Reverse Merger Tip of the Week: Watch Out for "Hurry, Don't Worry"

In some cases, private companies and their investment bankers face tremendous pressure from a shell operator to complete a deal quickly.  “We have someone else ready to take it,” he says, “Hurry up, don’t worry about due diligence, everything is fine, if you don’t take this by tomorrow you lose it.” This hurry-up attitude can ...

Tip of the Week: Patience Pays Off

Complete your due diligence.  This means withstanding the pressure to cut corners that inevitably comes during the heat of trying to complete a transaction. A well-known celebrity considered participating in a transaction that had not been fully checked out.  I advised him: “A bad deal can often be worse, much worse, than no deal at ...

About the Book: Reverse Mergers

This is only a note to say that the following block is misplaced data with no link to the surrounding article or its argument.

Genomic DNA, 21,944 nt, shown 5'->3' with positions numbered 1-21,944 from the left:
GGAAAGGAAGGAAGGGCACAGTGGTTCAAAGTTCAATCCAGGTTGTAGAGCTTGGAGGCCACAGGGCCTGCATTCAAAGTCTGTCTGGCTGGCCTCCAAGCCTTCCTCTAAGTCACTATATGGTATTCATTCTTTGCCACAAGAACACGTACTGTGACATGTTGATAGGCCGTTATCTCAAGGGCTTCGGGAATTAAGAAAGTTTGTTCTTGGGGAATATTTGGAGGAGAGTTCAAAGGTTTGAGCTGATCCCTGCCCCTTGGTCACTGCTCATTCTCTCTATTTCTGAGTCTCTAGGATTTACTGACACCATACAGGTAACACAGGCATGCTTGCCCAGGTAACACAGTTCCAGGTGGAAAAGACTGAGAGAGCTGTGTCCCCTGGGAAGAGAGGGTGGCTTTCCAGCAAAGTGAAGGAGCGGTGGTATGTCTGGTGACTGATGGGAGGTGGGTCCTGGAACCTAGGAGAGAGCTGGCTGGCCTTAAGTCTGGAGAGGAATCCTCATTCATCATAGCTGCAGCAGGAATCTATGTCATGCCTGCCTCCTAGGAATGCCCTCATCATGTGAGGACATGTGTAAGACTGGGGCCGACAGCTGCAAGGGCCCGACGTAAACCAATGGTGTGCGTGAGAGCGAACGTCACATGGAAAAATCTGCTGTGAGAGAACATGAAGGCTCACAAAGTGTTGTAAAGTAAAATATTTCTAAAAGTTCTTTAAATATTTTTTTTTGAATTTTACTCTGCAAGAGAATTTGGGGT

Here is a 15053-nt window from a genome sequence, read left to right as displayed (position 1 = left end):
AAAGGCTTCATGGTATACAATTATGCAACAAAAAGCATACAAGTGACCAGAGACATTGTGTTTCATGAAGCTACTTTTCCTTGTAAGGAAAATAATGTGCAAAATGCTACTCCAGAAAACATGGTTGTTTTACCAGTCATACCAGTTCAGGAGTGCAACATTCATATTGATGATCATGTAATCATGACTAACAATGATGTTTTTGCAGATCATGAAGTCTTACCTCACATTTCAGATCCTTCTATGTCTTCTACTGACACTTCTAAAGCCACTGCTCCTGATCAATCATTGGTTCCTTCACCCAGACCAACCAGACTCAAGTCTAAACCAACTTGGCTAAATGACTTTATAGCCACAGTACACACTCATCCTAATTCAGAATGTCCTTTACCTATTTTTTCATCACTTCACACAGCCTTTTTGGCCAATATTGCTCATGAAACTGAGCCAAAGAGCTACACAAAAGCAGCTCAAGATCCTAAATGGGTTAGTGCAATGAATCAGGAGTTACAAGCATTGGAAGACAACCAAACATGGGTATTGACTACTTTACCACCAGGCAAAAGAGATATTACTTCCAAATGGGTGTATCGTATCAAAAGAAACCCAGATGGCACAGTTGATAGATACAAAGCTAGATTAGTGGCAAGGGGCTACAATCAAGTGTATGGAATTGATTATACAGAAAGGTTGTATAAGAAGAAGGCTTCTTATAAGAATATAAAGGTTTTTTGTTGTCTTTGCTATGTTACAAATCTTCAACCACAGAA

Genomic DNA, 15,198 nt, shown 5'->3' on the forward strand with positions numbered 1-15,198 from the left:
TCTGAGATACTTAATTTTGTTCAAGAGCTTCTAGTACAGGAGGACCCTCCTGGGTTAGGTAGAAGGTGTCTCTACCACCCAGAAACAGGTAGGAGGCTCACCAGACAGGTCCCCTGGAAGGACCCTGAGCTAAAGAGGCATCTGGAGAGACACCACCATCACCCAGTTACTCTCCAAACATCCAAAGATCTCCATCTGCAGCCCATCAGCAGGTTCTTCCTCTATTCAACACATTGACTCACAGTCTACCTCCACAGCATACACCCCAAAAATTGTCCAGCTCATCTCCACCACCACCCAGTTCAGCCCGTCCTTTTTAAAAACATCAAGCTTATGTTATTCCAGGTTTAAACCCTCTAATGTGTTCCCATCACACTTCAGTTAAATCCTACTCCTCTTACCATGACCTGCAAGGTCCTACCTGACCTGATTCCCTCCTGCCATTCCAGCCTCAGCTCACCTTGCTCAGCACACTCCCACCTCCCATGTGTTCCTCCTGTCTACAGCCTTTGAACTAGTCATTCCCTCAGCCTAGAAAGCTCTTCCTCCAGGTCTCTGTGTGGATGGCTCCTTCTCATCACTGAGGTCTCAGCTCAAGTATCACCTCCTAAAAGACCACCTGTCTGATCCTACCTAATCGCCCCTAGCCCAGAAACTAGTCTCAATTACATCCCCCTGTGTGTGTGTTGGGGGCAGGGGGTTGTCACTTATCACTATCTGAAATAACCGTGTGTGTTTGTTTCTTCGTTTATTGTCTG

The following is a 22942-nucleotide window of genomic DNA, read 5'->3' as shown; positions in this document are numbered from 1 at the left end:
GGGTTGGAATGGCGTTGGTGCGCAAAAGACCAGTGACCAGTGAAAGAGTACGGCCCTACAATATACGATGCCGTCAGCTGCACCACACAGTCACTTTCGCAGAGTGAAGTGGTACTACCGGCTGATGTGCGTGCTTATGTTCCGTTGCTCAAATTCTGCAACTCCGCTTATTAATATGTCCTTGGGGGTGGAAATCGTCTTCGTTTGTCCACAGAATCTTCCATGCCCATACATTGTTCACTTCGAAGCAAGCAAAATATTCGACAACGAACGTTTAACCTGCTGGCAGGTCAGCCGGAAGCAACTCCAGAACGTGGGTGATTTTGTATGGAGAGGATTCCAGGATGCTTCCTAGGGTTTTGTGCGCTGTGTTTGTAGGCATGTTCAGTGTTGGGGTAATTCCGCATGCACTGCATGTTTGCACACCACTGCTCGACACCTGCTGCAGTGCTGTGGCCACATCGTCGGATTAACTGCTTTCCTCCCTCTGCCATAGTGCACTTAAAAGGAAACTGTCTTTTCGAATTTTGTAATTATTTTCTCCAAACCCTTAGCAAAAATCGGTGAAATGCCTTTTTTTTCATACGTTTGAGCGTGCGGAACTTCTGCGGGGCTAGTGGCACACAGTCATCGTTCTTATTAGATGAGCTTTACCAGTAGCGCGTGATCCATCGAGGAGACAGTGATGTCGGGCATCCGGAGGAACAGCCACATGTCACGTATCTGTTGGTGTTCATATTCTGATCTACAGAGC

My book Reverse Mergers: Taking a Company Public Without an IPO was published in September. Here is the description from the publisher: Berkshire Hathaway, Turner Broadcasting System, Texas Instruments, Tandy Corporation, Occidental Petroleum, Muriel Siebert & Co., Blockbuster Entertainment, and the New York Stock Exchange all went public without doing initial public offerings. They did ...

Frequently Asked Questions

What is a reverse merger? A reverse merger is an alternative to a traditional initial public offering (IPO) for a company desiring to have its stock become publicly traded. In a reverse merger, the owners of a private company acquire control of a dormant public one, called a “shell,” and complete a business combination with ...